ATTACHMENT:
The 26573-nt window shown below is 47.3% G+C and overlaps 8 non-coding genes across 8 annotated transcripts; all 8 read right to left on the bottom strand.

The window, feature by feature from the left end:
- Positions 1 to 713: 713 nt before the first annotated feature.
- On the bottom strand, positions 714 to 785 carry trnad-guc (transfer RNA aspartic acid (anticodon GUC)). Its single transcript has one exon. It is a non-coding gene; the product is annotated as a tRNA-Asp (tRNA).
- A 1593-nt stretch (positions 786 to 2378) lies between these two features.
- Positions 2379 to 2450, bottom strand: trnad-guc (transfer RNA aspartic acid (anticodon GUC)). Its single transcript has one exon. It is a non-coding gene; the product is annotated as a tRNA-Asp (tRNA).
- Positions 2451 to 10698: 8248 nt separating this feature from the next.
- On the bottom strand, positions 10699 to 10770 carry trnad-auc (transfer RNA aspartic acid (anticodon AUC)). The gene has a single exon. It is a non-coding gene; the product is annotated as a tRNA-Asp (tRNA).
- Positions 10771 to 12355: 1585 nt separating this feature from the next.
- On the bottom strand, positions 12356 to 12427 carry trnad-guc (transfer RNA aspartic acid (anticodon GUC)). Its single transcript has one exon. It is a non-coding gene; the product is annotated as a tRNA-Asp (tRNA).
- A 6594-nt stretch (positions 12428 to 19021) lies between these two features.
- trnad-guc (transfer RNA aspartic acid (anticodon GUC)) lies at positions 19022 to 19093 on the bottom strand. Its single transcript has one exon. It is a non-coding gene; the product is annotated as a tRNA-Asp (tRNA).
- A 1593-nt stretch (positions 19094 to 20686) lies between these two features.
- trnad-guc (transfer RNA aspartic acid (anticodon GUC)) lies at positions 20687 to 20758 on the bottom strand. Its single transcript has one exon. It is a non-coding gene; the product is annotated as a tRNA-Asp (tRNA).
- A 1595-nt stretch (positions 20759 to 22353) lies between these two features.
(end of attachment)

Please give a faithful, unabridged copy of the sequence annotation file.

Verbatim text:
The 26573-nt window shown below is 47.3% G+C and overlaps 8 non-coding genes across 8 annotated transcripts; all 8 read right to left on the bottom strand.

The window, feature by feature from the left end:
- Positions 1 to 713: 713 nt before the first annotated feature.
- On the bottom strand, positions 714 to 785 carry trnad-guc (transfer RNA aspartic acid (anticodon GUC)). Its single transcript has one exon. It is a non-coding gene; the product is annotated as a tRNA-Asp (tRNA).
- A 1593-nt stretch (positions 786 to 2378) lies between these two features.
- Positions 2379 to 2450, bottom strand: trnad-guc (transfer RNA aspartic acid (anticodon GUC)). Its single transcript has one exon. It is a non-coding gene; the product is annotated as a tRNA-Asp (tRNA).
- Positions 2451 to 10698: 8248 nt separating this feature from the next.
- On the bottom strand, positions 10699 to 10770 carry trnad-auc (transfer RNA aspartic acid (anticodon AUC)). The gene has a single exon. It is a non-coding gene; the product is annotated as a tRNA-Asp (tRNA).
- Positions 10771 to 12355: 1585 nt separating this feature from the next.
- On the bottom strand, positions 12356 to 12427 carry trnad-guc (transfer RNA aspartic acid (anticodon GUC)). Its single transcript has one exon. It is a non-coding gene; the product is annotated as a tRNA-Asp (tRNA).
- A 6594-nt stretch (positions 12428 to 19021) lies between these two features.
- trnad-guc (transfer RNA aspartic acid (anticodon GUC)) lies at positions 19022 to 19093 on the bottom strand. Its single transcript has one exon. It is a non-coding gene; the product is annotated as a tRNA-Asp (tRNA).
- A 1593-nt stretch (positions 19094 to 20686) lies between these two features.
- trnad-guc (transfer RNA aspartic acid (anticodon GUC)) lies at positions 20687 to 20758 on the bottom strand. Its single transcript has one exon. It is a non-coding gene; the product is annotated as a tRNA-Asp (tRNA).
- A 1595-nt stretch (positions 20759 to 22353) lies between these two features.